France and FRAND : what’s new ?

On 16 April 2019, the Paris Court of appeal considered that the two patents remaining under discussion were non-essential and thus refused to fix FRAND terms and conditions.

Determination of FRAND terms and conditions is known to be an issue widely debated worldwide by the doctrine and by courts. Indeed, through its declaration to the European Telecommunications Standards Institute (ETSI), on the essential nature of its patents in respect of 2G, 3G and/or 4G standards the owner of a standard essential patent (SEP) undertakes “to grant irrevocable licenses on fair, reasonable and non-discriminatory (FRAND) terms and conditions” (Article 6.1 of the ETSI Intellectual Property Right Policy (ETSI IPRP)). There is however no guideline on what is to be considered a licence on FRAND terms and conditions in the ETSI IPRP. This is the reason why, both SEP holders and implementers are looking to national courts to get some indications on the method to negotiate a FRAND licence.

FRAND terms and conditions, which include the licence royalty rate, are assessed globally by national courts, which means that exorbitant royalty rates are usually a factor taken into account to assess whether a SEP holder has breached its ETSI undertaking.

In this context, the Conversant Wireless v. LG decision, handed down by the Paris Court of Appeal on 16 April 2019, was highly expected as it would have been the first decision issued by a French court, on the determination of FRAND terms and conditions. Unfortunately, the French court missed the opportunity to address this issue by judging the patents, on which the action was based, as non-essential.

Conversant Wireless (Conversant) acquired from Nokia a patents portfolio composed of more than a thousand patents declared essential to ETSI for the implementation of the 2G, 3G and 4G standards. Conversant and LG entered into negotiations to licence said portfolio, but negotiations failed. Consequently, in 2014, Conversant introduced an action seeking damages, arguing that LG’s devices, implementing the 2G, 3G and 4G standards, infringe its patents declared essential to these standards. Both parties were also seeking the fixation of a FRAND royalty rate by the Court.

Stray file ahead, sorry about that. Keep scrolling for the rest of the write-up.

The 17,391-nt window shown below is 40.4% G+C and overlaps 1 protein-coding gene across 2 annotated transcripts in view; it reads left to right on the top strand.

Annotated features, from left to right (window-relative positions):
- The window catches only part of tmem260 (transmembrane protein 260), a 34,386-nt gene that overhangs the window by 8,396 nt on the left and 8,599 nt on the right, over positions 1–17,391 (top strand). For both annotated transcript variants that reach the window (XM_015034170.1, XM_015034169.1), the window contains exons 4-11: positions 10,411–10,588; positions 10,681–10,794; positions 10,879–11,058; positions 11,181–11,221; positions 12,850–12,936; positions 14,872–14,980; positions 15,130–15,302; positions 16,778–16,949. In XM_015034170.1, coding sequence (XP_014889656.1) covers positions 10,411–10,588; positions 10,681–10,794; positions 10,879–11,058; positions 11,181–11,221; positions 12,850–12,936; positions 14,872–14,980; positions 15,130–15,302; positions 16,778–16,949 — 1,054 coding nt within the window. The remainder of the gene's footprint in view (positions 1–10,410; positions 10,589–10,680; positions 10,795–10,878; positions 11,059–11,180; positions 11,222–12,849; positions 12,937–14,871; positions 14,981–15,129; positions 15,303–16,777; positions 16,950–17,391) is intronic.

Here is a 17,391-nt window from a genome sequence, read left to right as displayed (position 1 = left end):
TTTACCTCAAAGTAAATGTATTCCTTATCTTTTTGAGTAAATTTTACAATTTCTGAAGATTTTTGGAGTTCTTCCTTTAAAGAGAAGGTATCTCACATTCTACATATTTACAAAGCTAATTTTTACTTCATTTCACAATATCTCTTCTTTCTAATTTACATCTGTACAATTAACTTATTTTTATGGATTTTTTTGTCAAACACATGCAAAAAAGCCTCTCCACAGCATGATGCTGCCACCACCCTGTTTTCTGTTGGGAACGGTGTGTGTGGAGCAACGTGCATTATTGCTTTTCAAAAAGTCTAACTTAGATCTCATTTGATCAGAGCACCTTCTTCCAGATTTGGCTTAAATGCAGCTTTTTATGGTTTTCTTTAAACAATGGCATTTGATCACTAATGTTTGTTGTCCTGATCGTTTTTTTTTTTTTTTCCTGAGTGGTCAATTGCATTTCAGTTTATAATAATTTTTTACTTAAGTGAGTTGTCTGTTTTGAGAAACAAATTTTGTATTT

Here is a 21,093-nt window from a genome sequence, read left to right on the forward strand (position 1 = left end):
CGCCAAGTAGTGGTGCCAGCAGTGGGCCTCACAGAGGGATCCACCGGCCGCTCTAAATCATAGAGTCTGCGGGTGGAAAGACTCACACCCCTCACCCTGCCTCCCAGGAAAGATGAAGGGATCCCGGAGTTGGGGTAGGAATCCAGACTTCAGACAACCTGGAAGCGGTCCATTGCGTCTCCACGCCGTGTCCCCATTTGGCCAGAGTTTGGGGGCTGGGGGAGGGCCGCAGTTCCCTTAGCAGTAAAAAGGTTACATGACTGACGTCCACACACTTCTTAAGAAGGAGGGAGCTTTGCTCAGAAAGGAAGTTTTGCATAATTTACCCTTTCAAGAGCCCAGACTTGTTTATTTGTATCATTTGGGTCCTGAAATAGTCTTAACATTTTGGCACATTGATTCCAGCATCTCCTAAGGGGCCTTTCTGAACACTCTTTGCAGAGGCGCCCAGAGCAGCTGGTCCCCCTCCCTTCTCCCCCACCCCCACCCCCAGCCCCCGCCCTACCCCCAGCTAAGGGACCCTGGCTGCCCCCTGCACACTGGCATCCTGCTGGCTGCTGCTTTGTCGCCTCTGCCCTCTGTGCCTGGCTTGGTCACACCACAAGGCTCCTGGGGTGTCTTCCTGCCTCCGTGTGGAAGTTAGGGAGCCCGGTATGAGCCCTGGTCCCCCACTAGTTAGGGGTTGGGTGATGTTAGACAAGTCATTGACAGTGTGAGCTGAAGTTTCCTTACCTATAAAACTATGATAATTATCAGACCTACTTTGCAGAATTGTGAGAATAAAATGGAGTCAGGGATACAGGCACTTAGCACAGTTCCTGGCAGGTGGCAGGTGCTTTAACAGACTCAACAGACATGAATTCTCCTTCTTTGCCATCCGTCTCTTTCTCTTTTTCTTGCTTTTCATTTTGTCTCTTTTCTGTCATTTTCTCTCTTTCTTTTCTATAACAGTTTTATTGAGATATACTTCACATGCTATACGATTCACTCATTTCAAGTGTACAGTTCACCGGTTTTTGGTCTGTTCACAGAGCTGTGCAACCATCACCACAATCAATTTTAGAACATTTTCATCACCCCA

On 17 April 2015, the First Instance Court judged that Conversant failed to prove the essentiality of its patents, and therefore dismissed the claims of both parties. Conversant appealed this decision. The only major difference with Conversant’s claims in the first instance is that they relied on five patents, whereas they only relied on two patents on appeal. This may have weakened Conversant’s claim in terms of the recognition of its patents essentiality since it could have been interpreted as a recognition that the three other patents discussed before the Court of First Instance were not essential.

The Paris Court of Appeal found the two patents invoked by Conversant as non-essential and, once again, dismissed the parties’ claims on the fixation of a FRAND royalty rate.

However, even if that decision disappoints, it cannot be concluded that France is not a suitable forum to seek the determination of FRAND terms and conditions.